“It’s all over, it’s done,” said Shalom Hatuka of Shintraco, an Israeli grain importer that purchases grains for human and animal consumption, some 600,000 tons each year. “We’re finished getting grain from Ukraine, it’s a destroyed country, its ports and lands were so deeply ruined. The Mariupol port isn’t relevant any longer, they destroyed all the port infrastructure.”
Ukraine was the world’s sixth-largest exporter of wheat in 2021 with a 10% share of the market, shipping 20 million tons of wheat and meslin (a mixture of wheat and rye), according to the United Nations, and the country is also one of the world’s top exporters of barley and sunflower seeds.
Israel’s grain traders have been buying from Russia and Ukraine for the last 40 years, and they stocked up for February and March, when war seemed inevitable, said Hatuka.
But other alternative sources weren’t obvious either, said Hatuka, as Hungary and Moldova were holding on to their own supplies, and prices are much higher for grain from the US and Canada.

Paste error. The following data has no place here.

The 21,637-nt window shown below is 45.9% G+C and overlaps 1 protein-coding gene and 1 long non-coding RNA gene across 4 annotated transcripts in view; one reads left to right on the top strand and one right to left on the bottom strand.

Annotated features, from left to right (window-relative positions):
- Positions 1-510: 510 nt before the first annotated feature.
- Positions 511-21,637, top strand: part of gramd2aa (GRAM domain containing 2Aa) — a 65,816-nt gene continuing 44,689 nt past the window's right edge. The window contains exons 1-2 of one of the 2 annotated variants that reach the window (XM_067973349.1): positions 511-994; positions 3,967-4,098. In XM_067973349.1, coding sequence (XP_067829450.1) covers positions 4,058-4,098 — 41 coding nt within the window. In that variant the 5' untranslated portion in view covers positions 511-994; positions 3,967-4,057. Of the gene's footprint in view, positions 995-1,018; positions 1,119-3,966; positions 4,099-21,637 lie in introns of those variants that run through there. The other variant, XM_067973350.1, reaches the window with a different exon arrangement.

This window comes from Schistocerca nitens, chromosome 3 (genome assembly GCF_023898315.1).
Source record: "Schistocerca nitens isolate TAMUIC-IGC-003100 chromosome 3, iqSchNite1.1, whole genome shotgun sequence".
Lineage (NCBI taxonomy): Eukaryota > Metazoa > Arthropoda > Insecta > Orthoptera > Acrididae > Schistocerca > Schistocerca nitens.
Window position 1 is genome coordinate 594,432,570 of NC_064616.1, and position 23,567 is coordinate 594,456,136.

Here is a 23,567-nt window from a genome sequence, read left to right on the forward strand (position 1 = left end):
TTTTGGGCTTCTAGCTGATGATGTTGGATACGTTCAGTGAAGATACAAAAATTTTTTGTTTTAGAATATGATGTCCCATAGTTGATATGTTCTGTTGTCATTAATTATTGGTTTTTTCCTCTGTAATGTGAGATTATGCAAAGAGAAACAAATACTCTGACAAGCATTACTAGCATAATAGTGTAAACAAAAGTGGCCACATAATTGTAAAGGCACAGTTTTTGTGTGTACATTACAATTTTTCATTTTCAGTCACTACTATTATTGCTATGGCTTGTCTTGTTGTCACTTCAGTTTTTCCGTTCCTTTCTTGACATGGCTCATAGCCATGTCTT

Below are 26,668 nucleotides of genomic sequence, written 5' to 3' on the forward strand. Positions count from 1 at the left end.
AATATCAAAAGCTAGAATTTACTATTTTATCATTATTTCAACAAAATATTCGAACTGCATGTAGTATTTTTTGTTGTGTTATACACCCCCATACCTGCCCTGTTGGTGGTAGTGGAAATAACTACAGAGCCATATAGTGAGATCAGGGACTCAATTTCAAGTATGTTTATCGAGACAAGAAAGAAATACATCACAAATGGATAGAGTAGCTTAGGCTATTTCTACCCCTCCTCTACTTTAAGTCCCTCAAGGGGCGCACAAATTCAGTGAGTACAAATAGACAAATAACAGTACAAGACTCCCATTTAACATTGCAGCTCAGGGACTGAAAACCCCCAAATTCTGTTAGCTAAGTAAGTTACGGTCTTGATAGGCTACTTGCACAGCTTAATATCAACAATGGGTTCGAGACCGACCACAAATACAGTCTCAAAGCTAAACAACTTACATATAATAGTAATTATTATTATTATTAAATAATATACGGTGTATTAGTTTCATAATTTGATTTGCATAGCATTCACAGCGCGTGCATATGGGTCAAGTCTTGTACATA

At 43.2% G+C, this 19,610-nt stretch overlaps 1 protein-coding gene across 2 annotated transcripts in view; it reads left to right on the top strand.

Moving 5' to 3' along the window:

For now, Romania is helping make up for some of the shortfall, but prices there are up 150%, to some $150 per ton, on average.
“We’ll start feeling it in April,” said Hatuka.
Finance Minister Avigdor Lieberman predicted the flour fallout back in late February when Russia first invaded Ukraine, noting that wheat imports would inevitably be affected, creating a rise in prices.
He predicted any measures the government took to head off the crunch would fall short, comparing it to trying to stop a tsunami with an umbrella.